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Pulmonary Reabilitation in COPD Patients - Essay Example

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Compare and contrast the outcome differences between an outpatient hospital-based pulmonary rehabilitation program and a home-care pulmonary rehabilitation program in patients with COPD NAME CLASS Chronic Obstructive Pulmonary Disease (COPD) is a term used to describe chronic bronchitis or emphysema (commonly both) and the resultant narrowing of the airways (Lundback et al, 2003)…
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Pulmonary Reabilitation in COPD Patients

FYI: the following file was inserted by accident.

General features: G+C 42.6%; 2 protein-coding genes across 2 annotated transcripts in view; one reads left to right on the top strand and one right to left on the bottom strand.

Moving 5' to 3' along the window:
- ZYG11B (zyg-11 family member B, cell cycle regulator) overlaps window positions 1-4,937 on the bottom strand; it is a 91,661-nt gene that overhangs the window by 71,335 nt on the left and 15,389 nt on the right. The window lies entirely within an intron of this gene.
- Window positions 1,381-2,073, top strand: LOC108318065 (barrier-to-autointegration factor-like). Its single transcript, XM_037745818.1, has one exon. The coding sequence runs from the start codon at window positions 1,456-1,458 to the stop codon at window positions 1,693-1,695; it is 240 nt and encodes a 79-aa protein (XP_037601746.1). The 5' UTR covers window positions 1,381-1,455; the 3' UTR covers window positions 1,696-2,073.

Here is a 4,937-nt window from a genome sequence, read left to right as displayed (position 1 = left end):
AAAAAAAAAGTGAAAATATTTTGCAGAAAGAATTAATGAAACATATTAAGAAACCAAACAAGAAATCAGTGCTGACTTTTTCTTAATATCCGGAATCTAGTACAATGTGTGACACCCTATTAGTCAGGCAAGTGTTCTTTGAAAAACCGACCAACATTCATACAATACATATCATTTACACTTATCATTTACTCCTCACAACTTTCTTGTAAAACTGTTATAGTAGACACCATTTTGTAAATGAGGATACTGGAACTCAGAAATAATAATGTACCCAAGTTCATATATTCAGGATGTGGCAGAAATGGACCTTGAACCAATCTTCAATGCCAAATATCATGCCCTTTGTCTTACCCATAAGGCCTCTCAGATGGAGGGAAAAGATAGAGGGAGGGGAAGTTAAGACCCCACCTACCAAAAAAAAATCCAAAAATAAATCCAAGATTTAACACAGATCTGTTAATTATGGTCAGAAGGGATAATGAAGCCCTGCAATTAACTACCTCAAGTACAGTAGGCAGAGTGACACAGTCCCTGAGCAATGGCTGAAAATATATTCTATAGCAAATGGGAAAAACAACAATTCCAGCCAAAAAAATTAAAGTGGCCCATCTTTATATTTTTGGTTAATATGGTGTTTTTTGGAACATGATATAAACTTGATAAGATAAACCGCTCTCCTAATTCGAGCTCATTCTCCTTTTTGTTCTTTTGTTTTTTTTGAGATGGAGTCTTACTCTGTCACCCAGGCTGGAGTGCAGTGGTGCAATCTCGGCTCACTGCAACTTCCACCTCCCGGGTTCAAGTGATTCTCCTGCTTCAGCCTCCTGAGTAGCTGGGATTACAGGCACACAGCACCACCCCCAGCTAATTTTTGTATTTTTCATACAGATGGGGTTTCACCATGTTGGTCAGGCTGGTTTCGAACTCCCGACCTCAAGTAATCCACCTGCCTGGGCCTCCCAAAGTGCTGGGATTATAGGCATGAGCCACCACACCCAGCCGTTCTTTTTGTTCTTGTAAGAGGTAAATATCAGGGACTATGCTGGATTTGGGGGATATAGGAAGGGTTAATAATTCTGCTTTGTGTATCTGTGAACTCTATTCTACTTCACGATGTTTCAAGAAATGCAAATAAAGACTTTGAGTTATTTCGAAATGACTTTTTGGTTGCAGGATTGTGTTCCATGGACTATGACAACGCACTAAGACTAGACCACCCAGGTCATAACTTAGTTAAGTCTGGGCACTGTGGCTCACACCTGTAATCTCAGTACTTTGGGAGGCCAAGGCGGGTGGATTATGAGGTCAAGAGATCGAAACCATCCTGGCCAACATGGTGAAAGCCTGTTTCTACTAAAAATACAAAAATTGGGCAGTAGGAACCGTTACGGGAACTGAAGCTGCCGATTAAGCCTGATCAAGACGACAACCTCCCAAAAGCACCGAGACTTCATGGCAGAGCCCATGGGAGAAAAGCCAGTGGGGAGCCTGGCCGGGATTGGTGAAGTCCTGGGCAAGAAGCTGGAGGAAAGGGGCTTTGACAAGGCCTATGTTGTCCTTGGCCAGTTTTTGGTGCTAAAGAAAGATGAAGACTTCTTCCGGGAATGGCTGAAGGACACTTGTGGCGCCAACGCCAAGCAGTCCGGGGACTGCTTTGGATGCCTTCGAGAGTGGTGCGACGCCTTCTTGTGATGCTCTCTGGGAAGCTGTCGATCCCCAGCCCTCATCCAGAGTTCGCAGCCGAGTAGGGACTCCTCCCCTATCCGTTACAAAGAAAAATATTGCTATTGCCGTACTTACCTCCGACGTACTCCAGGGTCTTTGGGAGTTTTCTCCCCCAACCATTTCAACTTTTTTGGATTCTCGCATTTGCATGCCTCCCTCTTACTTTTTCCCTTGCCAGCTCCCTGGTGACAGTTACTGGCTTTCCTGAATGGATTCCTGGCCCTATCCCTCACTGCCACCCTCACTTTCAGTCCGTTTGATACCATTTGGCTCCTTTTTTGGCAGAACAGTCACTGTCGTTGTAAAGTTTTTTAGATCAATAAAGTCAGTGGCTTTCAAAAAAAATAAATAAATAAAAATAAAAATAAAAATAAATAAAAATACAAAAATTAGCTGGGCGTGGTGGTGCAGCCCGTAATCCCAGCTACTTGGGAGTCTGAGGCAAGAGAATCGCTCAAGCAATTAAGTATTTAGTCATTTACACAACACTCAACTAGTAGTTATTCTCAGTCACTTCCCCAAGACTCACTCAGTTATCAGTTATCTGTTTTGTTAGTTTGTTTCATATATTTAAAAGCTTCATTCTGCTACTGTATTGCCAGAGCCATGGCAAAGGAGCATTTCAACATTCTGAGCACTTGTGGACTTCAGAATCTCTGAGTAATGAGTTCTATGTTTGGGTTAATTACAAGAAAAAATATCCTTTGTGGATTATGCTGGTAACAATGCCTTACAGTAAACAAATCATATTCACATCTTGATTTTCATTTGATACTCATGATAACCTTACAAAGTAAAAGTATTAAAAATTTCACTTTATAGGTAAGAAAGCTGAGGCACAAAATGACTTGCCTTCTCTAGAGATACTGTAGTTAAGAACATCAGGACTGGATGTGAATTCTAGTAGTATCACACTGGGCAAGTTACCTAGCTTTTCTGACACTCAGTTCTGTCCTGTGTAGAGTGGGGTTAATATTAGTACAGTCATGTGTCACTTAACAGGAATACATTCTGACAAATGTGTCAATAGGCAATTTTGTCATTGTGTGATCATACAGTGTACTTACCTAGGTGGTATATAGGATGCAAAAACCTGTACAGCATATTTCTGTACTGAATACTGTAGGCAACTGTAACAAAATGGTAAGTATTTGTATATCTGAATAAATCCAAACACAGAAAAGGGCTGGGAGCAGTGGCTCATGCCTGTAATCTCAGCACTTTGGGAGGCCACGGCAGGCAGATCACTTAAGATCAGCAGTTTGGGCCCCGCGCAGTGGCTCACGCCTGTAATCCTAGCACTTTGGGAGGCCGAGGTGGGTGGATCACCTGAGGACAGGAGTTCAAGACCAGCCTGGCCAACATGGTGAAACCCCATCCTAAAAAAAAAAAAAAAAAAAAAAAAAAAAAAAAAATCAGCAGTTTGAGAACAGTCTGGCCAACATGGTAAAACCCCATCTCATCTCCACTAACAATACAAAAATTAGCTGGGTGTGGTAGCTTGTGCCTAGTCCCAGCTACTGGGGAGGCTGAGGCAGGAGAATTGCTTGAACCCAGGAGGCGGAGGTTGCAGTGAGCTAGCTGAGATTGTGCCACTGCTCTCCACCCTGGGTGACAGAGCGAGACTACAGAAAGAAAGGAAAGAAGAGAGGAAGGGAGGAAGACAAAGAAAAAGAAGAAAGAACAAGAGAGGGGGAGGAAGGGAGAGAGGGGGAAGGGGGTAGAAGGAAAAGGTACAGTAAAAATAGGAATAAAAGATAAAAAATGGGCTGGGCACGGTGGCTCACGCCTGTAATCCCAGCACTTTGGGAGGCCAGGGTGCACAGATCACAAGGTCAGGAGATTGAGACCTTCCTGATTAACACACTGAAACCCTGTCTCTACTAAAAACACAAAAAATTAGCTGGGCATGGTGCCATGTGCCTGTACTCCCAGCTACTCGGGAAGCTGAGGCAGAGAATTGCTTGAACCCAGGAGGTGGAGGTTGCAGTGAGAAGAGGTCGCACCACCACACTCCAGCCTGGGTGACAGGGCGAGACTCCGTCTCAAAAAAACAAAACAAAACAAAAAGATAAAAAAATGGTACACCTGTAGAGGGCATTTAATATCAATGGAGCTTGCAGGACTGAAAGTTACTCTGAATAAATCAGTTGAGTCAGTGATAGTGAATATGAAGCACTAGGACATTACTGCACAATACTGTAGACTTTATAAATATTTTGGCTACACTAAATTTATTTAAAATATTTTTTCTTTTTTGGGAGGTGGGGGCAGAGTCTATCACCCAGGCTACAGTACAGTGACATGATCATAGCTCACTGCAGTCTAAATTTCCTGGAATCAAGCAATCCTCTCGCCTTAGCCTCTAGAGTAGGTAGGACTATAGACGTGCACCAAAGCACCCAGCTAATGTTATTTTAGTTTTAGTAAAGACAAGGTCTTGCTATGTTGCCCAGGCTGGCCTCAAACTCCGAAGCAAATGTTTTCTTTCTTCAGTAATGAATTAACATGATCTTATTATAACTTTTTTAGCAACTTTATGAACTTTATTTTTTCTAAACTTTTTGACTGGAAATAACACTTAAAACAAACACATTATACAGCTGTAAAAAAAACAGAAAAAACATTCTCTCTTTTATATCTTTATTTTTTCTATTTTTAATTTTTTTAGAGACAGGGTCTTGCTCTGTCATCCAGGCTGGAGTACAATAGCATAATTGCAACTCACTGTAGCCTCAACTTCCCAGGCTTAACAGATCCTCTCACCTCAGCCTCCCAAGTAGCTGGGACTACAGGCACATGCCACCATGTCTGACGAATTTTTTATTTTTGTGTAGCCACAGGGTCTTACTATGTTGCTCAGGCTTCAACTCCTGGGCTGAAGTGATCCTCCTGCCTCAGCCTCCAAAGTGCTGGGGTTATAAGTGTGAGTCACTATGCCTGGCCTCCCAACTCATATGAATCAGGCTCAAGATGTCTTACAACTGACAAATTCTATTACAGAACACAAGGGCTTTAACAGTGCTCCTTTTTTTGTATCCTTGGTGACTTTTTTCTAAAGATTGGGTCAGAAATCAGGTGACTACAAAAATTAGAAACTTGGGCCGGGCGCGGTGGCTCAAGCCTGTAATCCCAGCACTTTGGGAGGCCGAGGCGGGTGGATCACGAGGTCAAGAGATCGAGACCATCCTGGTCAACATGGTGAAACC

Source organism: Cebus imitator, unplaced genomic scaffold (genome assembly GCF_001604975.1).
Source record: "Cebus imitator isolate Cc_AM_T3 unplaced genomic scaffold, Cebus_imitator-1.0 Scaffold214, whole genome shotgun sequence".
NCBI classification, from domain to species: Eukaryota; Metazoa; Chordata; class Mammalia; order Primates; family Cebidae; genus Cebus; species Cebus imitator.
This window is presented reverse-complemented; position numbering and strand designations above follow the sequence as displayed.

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Download file to see previous pages There are a number of ways of treating COPD (although it cannot be cured) commonly involving pulmonary rehabilitation, a term used to describe various therapeutic approaches with a holistic approach. Pulmonary rehabilitation can occur in a number of settings and involve a wide variety of approaches depending on the patient and the treating physician. The purpose of this paper is to compare and contrast the outcomes of an outpatient hospital-based pulmonary rehabilitation program and a home-care pulmonary rehabilitation program in patients with COPD. By exploring the nature of COPD and the available programs it will become obvious that each has strengths and weaknesses, many of which depend on the prognosis of the patient. There is wide variety within these programs, often producing different health outcomes for the patient, and these are important in tackling such a common and debilitating disease. Chronic Obstructive Pulmonary Disease (COPD) The importance of COPD can be partially highlighted by how common it is. In the United States, it is estimated that one in 20 people suffer from COPD, which totals about 5% (Fabbri & Herd, 2003). COPD is more common in areas which are deprived than those which are considered affluent. It is really important that COPD is diagnosed early because it gradually worsens with time, leading to death; early diagnosis and immediate treatment can slow this course (Celli et al, 2004). COPD is worse in those with extremely severe airflow obstruction and extreme shortness of breath, and patients exhibiting these symptoms may have a poorer prognosis and need a more rigorous scheme of treatment (Lacasse et al, 1996). Diagnosis of COPD is fairly simple. Firstly, the patient should be asked whether they have a history of smoking as this is the most important risk-factor and COPD is unlikely to be found in a non-smoker unless they have a particularly dangerous environment (Lacasse et al, 1996). A spirometer measuring the forced expiratory volume from the lungs is then used to ascertain whether the lung volume is normal. It should be noted that values for forced expiratory volume vary greatly depending on the sex and size of the individual. Chest x-rays can also be used in cases where diagnosis is not clear, as COPD patients can show signs of hyperinflation, a flattened diaphragm and bullae (Fabbri & Herd, 2003). Other lung diseases which show the same symptoms of COPD, such as pneumonia, often have very visible symptoms on x-ray (Fabbri & Herd, 2003) and therefore this technique is important for ruling out differential diagnoses. The treatments for COPD vary. The most important thing for those diagnosed is to quit smoking, as smoking is the most common cause and most dangerous environmental exacerbation (Celli et al, 2004). Patients may receive help with this from the medical authority as part of a wider treatment program. There are also pharmaceuticals that help with the symptoms of COPD. These commonly include bronchodilators which relax the smooth muscle around the airways, improving the airflow and relieving shortness o breath (Lacasse et al, 1996). Corticosteroids are also often used, although there is some debate about how useful these actually are in the treatment of COPD (Fabbri & Herd, 2003). It is also important for the patient to have adequate nutrition, as being severely underweight or overweight ...Download file to see next pagesRead More
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